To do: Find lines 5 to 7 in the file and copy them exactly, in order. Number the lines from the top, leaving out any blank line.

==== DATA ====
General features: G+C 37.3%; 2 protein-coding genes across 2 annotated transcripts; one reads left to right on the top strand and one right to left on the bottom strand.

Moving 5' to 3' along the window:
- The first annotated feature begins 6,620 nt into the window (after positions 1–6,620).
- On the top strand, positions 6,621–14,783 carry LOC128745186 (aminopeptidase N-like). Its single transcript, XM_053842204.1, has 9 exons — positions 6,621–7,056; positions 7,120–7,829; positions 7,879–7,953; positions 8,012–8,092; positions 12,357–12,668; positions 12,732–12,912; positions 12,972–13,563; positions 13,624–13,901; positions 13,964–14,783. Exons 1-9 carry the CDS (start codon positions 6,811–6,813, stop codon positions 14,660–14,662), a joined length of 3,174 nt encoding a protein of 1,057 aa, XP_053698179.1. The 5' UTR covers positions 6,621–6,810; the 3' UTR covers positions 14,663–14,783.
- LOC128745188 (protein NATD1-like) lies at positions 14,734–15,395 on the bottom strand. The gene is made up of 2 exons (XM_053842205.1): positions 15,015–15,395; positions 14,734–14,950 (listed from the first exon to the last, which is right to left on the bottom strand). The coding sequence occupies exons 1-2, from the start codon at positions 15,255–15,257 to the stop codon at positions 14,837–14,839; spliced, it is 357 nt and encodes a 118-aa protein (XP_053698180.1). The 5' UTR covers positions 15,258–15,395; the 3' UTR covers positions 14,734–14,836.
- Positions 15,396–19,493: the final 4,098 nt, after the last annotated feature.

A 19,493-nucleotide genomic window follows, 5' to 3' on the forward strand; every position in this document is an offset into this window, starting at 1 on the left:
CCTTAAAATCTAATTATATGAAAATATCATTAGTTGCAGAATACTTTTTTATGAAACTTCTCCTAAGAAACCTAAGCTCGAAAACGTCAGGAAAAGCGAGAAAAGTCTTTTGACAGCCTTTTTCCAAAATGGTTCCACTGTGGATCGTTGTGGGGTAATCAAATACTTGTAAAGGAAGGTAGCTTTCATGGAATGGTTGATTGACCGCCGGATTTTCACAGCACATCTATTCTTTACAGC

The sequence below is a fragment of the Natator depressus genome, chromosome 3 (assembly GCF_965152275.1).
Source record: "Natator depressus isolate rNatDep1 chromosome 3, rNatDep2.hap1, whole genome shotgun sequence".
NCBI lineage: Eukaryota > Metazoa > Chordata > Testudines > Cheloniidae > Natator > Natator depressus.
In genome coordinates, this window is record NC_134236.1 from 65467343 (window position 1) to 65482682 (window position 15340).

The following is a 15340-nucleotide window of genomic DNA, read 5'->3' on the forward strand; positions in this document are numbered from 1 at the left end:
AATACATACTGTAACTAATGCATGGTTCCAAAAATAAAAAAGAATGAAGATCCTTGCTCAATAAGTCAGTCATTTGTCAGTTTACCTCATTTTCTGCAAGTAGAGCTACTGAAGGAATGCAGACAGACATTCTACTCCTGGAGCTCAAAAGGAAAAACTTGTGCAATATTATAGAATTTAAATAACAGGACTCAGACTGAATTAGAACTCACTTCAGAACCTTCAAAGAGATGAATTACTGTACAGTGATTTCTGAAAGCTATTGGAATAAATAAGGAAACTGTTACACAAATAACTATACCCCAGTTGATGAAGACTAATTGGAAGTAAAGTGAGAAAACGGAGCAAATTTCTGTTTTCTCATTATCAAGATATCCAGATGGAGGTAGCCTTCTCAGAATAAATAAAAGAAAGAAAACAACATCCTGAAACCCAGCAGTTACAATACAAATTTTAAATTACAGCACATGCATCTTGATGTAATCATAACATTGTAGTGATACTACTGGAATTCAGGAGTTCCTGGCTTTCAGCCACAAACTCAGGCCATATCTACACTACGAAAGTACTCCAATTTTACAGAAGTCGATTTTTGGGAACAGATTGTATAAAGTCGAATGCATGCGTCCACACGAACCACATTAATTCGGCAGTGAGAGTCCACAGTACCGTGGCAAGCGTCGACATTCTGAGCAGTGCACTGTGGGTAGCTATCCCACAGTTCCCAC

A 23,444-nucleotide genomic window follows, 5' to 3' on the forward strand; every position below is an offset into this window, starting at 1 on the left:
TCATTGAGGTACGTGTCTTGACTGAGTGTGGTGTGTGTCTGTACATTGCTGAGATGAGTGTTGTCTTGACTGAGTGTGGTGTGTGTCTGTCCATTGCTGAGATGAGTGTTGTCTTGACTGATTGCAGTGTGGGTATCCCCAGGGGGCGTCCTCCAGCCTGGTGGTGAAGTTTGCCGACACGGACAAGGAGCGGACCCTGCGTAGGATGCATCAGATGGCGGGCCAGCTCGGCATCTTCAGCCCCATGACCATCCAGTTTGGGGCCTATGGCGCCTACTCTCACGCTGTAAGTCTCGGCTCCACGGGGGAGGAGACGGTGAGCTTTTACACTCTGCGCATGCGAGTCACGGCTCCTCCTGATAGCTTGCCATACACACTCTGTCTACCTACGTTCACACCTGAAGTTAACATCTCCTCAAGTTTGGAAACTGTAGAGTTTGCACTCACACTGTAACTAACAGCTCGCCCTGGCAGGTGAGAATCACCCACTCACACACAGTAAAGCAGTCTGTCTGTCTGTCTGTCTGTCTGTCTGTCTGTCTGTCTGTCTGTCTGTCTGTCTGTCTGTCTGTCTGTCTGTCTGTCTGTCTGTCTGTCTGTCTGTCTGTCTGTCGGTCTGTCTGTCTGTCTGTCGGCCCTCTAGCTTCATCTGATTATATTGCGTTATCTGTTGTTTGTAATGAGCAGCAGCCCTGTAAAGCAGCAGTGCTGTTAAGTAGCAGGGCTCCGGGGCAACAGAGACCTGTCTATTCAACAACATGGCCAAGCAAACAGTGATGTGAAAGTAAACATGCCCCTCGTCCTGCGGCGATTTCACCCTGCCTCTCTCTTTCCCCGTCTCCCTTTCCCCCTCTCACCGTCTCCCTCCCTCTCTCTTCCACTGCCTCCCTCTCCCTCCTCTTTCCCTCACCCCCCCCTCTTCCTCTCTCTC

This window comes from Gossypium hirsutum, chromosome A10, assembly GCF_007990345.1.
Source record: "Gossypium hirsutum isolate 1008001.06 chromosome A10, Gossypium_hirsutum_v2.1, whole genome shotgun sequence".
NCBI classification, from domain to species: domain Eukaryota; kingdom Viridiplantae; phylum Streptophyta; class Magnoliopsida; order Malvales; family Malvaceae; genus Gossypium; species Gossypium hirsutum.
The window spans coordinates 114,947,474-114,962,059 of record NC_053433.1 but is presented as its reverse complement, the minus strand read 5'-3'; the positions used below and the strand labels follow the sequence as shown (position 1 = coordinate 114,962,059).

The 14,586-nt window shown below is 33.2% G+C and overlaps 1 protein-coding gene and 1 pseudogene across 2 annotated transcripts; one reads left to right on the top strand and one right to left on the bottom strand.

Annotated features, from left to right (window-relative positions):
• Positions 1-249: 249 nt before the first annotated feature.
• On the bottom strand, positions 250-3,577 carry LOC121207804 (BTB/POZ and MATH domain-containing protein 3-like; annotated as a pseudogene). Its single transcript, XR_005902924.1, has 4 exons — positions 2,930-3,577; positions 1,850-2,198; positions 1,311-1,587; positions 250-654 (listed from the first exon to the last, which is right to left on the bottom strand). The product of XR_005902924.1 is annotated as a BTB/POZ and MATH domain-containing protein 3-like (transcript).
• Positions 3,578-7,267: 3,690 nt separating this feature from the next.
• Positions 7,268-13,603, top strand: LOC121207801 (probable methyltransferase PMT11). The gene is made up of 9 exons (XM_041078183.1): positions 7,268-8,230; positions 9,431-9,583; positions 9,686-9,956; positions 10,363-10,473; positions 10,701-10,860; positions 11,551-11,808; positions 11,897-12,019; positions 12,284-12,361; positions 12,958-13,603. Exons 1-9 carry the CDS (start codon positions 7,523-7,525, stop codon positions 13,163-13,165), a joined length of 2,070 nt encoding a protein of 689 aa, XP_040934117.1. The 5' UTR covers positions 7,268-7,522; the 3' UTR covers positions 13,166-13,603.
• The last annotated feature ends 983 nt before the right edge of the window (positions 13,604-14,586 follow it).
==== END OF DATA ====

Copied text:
- LOC128745188 (protein NATD1-like) lies at positions 14,734–15,395 on the bottom strand. The gene is made up of 2 exons (XM_053842205.1): positions 15,015–15,395; positions 14,734–14,950 (listed from the first exon to the last, which is right to left on the bottom strand). The coding sequence occupies exons 1-2, from the start codon at positions 15,255–15,257 to the stop codon at positions 14,837–14,839; spliced, it is 357 nt and encodes a 118-aa protein (XP_053698180.1). The 5' UTR covers positions 15,258–15,395; the 3' UTR covers positions 14,734–14,836.
- Positions 15,396–19,493: the final 4,098 nt, after the last annotated feature.

A 19,493-nucleotide genomic window follows, 5' to 3' on the forward strand; every position in this document is an offset into this window, starting at 1 on the left: